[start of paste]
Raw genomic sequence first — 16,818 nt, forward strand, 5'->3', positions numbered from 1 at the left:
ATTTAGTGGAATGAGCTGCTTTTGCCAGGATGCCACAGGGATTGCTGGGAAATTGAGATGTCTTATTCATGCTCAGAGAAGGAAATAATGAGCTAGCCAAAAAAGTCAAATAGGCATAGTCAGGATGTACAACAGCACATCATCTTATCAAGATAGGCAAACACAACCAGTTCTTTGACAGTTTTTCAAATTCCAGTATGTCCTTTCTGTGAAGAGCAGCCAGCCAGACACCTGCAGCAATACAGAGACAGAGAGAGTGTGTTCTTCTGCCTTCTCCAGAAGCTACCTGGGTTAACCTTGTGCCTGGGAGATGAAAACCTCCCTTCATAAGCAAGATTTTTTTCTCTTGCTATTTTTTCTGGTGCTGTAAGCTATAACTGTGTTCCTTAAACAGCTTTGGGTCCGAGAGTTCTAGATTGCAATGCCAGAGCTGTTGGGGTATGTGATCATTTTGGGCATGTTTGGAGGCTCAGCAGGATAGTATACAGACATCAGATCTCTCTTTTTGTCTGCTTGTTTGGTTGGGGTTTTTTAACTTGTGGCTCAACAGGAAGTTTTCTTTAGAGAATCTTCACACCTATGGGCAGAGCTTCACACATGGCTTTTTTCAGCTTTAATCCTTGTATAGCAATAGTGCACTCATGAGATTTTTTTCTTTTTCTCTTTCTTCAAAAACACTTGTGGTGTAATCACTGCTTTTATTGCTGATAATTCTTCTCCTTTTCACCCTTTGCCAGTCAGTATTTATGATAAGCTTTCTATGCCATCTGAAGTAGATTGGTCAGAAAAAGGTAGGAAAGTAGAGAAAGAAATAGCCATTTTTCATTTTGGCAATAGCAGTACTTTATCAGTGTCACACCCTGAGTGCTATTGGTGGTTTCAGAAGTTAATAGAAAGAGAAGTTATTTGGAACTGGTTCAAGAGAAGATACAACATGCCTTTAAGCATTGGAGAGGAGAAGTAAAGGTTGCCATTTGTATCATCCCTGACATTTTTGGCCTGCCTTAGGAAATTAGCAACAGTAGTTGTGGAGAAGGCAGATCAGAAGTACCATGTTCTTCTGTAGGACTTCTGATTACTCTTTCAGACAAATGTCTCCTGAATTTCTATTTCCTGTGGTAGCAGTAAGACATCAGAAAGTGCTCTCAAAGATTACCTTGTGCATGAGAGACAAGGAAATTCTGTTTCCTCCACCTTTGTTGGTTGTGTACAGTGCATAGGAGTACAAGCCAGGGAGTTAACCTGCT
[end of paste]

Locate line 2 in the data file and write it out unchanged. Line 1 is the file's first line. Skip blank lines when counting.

ATTTAGTGGAATGAGCTGCTTTTGCCAGGATGCCACAGGGATTGCTGGGAAATTGAGATGTCTTATTCATGCTCAGAGAAGGAAATAATGAGCTAGCCAAAAAAGTCAAATAGGCATAGTCAGGATGTACAACAGCACATCATCTTATCAAGATAGGCAAACACAACCAGTTCTTTGACAGTTTTTCAAATTCCAGTATGTCCTTTCTGTGAAGAGCAGCCAGCCAGACACCTGCAGCAATACAGAGACAGAGAGAGTGTGTTCTTCTGCCTTCTCCAGAAGCTACCTGGGTTAACCTTGTGCCTGGGAGATGAAAACCTCCCTTCATAAGCAAGATTTTTTTCTCTTGCTATTTTTTCTGGTGCTGTAAGCTATAACTGTGTTCCTTAAACAGCTTTGGGTCCGAGAGTTCTAGATTGCAATGCCAGAGCTGTTGGGGTATGTGATCATTTTGGGCATGTTTGGAGGCTCAGCAGGATAGTATACAGACATCAGATCTCTCTTTTTGTCTGCTTGTTTGGTTGGGGTTTTTTAACTTGTGGCTCAACAGGAAGTTTTCTTTAGAGAATCTTCACACCTATGGGCAGAGCTTCACACATGGCTTTTTTCAGCTTTAATCCTTGTATAGCAATAGTGCACTCATGAGATTTTTTTCTTTTTCTCTTTCTTCAAAAACACTTGTGGTGTAATCACTGCTTTTATTGCTGATAATTCTTCTCCTTTTCACCCTTTGCCAGTCAGTATTTATGATAAGCTTTCTATGCCATCTGAAGTAGATTGGTCAGAAAAAGGTAGGAAAGTAGAGAAAGAAATAGCCATTTTTCATTTTGGCAATAGCAGTACTTTATCAGTGTCACACCCTGAGTGCTATTGGTGGTTTCAGAAGTTAATAGAAAGAGAAGTTATTTGGAACTGGTTCAAGAGAAGATACAACATGCCTTTAAGCATTGGAGAGGAGAAGTAAAGGTTGCCATTTGTATCATCCCTGACATTTTTGGCCTGCCTTAGGAAATTAGCAACAGTAGTTGTGGAGAAGGCAGATCAGAAGTACCATGTTCTTCTGTAGGACTTCTGATTACTCTTTCAGACAAATGTCTCCTGAATTTCTATTTCCTGTGGTAGCAGTAAGACATCAGAAAGTGCTCTCAAAGATTACCTTGTGCATGAGAGACAAGGAAATTCTGTTTCCTCCACCTTTGTTGGTTGTGTACAGTGCATAGGAGTACAAGCCAGGGAGTTAACCTGCT